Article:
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Both Tskill and Taskkill have been available since Windows XP as built-in tools. As with PsKill, they can both kill a Windows process locally or remotely. Administrative privileges are required if you want to terminate a process from another user or with a higher security context. Let's have a closer look at how you can kill Windows processes with these tools.
Kill a Windows process with Tskill
Tskill is a simple tool with only a few options. It can terminate a process based on process ID (PID) or process name. Wildcard characters are accepted as well. Tskill can be used locally or remotely.
The basic syntax is as follows:
tskill 5564 tskill mspaint tskill mspa*
The Tskill documentation on the Microsoft website tells you that the tool ends a process running in a session on a Remote Desktop Services (RDS) host server. This can be useful when terminating processes by wildcard or from remote servers.
You can specify the session in which you want to kill the remote process. Use /ID:sessionid to specify a session or /A to kill the Windows process under all sessions. These options are only required when you kill a process by its name or a wildcard, as multiple users may run the same process name on an RDS server. Terminating a remote process by its PID does not require these options, as the PID is always unique. By default, Tskill does not produce any output. This can be changed using the /V switch. I recommend using this switch for such operations so that you can see the output.
Kill a Windows process with Taskkill
Compared to Tskill, Taskkill has many more features, as can be seen in the help message. It allows you to kill a Windows process from a local or remote system, use different credentials, filter to select a set of tasks, or terminate a process tree.
The basic syntax is as follows:
taskkill /IM mspaint.exe taskkill /IM mspa* taskkill /PID 1258 taskkill /PID 5589 /T
Note that the .exe suffix is required if you don't use a wildcard. Typing only mspaint will return "ERROR: The process mspaint not found." The help message also says that wildcards in the /IM option can only be used together with the filter (/FI option), which is not true. The /T option is used to kill the entire process tree.
Taskkill can also kill a Windows process softly. It sends a kill signal to the application, allowing it to save its data and end properly. For example, if you use Taskkill to terminate a Word process that has unsaved changes, Word will ask you if you want to save the data. To forcefully kill a Windows process, use the /F option. Note that terminating a process on a remote system is always done forcefully.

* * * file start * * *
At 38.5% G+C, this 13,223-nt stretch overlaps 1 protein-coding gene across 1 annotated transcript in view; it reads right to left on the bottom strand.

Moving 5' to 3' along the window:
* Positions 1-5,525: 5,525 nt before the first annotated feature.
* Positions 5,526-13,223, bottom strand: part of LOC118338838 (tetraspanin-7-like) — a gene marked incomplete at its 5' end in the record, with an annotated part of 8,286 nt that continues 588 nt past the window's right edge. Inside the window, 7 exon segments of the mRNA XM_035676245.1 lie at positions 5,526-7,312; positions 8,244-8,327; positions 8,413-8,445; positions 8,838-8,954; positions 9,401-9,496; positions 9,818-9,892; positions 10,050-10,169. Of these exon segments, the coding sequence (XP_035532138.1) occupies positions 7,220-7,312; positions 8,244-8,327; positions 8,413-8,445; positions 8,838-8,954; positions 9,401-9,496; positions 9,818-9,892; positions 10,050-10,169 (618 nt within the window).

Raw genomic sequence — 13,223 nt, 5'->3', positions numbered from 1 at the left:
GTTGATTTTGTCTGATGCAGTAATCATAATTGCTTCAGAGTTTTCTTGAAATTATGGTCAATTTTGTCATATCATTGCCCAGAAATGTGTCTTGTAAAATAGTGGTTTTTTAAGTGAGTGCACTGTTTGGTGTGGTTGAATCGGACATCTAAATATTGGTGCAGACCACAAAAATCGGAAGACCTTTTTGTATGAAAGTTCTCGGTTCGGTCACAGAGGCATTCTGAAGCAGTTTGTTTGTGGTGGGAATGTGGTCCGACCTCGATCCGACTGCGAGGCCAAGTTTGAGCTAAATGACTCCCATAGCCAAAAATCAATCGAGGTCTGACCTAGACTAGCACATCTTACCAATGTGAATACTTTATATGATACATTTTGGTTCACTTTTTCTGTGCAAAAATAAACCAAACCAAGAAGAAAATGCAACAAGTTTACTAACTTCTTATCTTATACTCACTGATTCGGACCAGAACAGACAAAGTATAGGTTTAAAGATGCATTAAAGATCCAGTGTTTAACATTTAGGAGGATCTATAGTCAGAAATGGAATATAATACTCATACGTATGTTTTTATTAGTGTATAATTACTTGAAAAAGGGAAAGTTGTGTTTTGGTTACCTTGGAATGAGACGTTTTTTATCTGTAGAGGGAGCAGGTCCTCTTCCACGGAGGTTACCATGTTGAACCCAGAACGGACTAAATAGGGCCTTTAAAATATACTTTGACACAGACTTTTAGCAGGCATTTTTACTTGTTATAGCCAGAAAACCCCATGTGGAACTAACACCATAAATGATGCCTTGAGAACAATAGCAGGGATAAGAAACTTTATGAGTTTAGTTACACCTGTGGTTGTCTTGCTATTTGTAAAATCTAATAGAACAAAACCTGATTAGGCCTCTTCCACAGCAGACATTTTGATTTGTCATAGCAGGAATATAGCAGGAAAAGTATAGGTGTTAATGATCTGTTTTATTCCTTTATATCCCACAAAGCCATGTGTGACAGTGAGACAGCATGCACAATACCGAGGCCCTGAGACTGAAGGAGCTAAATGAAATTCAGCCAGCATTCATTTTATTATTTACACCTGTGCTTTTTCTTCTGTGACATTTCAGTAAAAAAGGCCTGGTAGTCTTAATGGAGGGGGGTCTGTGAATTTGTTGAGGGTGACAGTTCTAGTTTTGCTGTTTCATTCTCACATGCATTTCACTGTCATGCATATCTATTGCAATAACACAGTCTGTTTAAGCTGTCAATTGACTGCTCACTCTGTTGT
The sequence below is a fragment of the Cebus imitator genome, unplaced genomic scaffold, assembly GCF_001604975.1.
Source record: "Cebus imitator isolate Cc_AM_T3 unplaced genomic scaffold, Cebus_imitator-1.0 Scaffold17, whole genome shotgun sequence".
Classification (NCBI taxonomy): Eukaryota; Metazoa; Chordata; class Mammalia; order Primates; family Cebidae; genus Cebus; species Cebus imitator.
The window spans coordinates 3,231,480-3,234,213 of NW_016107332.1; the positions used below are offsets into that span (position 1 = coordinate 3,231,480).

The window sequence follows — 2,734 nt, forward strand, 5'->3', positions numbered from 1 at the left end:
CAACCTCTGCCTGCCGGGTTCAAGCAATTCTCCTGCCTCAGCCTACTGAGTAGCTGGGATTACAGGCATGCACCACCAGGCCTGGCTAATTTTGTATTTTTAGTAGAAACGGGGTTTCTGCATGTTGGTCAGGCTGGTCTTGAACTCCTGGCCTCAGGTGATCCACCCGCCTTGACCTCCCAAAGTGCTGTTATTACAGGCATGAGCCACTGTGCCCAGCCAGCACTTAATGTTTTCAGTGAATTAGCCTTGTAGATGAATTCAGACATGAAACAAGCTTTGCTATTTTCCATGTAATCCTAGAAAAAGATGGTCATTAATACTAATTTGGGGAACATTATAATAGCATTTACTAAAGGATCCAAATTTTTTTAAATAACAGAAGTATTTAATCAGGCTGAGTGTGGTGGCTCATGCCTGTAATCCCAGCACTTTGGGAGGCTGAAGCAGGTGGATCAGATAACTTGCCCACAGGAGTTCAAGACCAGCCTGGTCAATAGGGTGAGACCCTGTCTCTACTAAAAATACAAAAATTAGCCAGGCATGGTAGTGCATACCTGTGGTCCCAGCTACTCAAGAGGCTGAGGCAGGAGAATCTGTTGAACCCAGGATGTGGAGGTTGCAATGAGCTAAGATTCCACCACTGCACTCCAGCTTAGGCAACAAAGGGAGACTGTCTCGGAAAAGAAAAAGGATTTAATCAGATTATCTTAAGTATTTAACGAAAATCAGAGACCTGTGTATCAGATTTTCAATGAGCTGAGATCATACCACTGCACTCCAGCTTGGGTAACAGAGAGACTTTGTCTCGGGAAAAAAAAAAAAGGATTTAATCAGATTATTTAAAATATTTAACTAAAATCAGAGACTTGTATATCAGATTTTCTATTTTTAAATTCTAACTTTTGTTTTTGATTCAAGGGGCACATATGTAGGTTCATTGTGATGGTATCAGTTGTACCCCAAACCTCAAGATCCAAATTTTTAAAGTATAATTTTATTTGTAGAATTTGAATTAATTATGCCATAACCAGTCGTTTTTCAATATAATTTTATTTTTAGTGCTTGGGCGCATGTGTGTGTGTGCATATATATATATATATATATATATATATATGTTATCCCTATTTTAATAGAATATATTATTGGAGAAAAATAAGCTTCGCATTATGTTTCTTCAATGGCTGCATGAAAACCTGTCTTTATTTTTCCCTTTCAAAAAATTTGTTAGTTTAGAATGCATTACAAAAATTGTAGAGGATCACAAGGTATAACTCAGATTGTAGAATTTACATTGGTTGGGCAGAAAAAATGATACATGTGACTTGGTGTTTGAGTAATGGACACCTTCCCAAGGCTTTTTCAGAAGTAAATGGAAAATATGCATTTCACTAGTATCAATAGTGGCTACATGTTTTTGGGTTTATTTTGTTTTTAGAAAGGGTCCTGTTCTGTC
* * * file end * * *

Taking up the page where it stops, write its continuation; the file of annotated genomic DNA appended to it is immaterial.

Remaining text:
Killing a process on a remote system requires administrative rights on the target system. Taskkill allows you to specify alternate credentials for such actions using the /U and /P options. If you don't add the /P option, you will be prompted for the password. The syntax is as follows:
taskkill /S myserver /IM mspaint.exe taskkill /S myserver /U LAB\admin /P Passw0rd /PID 1234
Taskkill also allows you to use filters to specify a set of processes to be terminated. For example, you may want to kill all processes that have higher memory usage than 100 MB. Or you may want to kill all processes running under a specific user. This is done using the following syntax:
taskkill /F /FI "MEMUSAGE gt 102400" taskkill /F /FI "USERNAME eq LAB\Admin"
You can also combine both conditions and kill all Windows processes for the Admin user that use more than 100 MB of memory. Simply specify the /FI option twice.
taskkill /F /FI "MEMUSAGE gt 102400"/FI "USERNAME eq LAB\Admin"
Use the help message to see all filtering options. Note that using filters incorrectly may result in the termination of critical system processes or processes you don't want terminated.
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In this post, you have learned how to use Tskill and Taskkill to kill a Windows process on local or remote systems. As you have seen, both tools offer more features than Sysinternals PsKill. In addition, they are built into Windows, so no download is required. As always, be careful with the process you are killing. Inappropriate actions might lead to data loss or system crash.
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I’ve been using tskill ever since it came out with Citrix WinFrame. It is a fantastic – quick & dirty tool. I’ve run into circumstances where tskill worked and taskkill did not. (It’s very rare, but it does happen). One important and parallel tool to use with it is qprocess. It’s part of the suite of terminal server utilities and they all have nearly identical syntax. (The related tools include qwinsta, quser, qappsrv, tskill, tsdiscon, reset, logoff, etc.). The main thing is you can use qprocess to quickly identify which processes belong to a specific user session in a terminal server. You can query by checking the session id, the username, the program name, etc. With a little practice it becomes second nature to just run a quick qwinsta/quser, qprocess, tskill.
As a bonus, it you use qprocess with no arguments, you get all your own processes on the system you are logged into.
It’s nice to see an article actually discussing the tool 🙂
Wow Citrix WinFrame? It was based on Windows NT 3.51. You must be around for a while. 😉
I started with WInFrame in 97, and absolutely loved it.
Yeah I love it too. We had a huge system where we offered access to CD-ROM-based bibliographies for 50,000 students. I wouldn’t trust a Windows-based system with such a task anymore.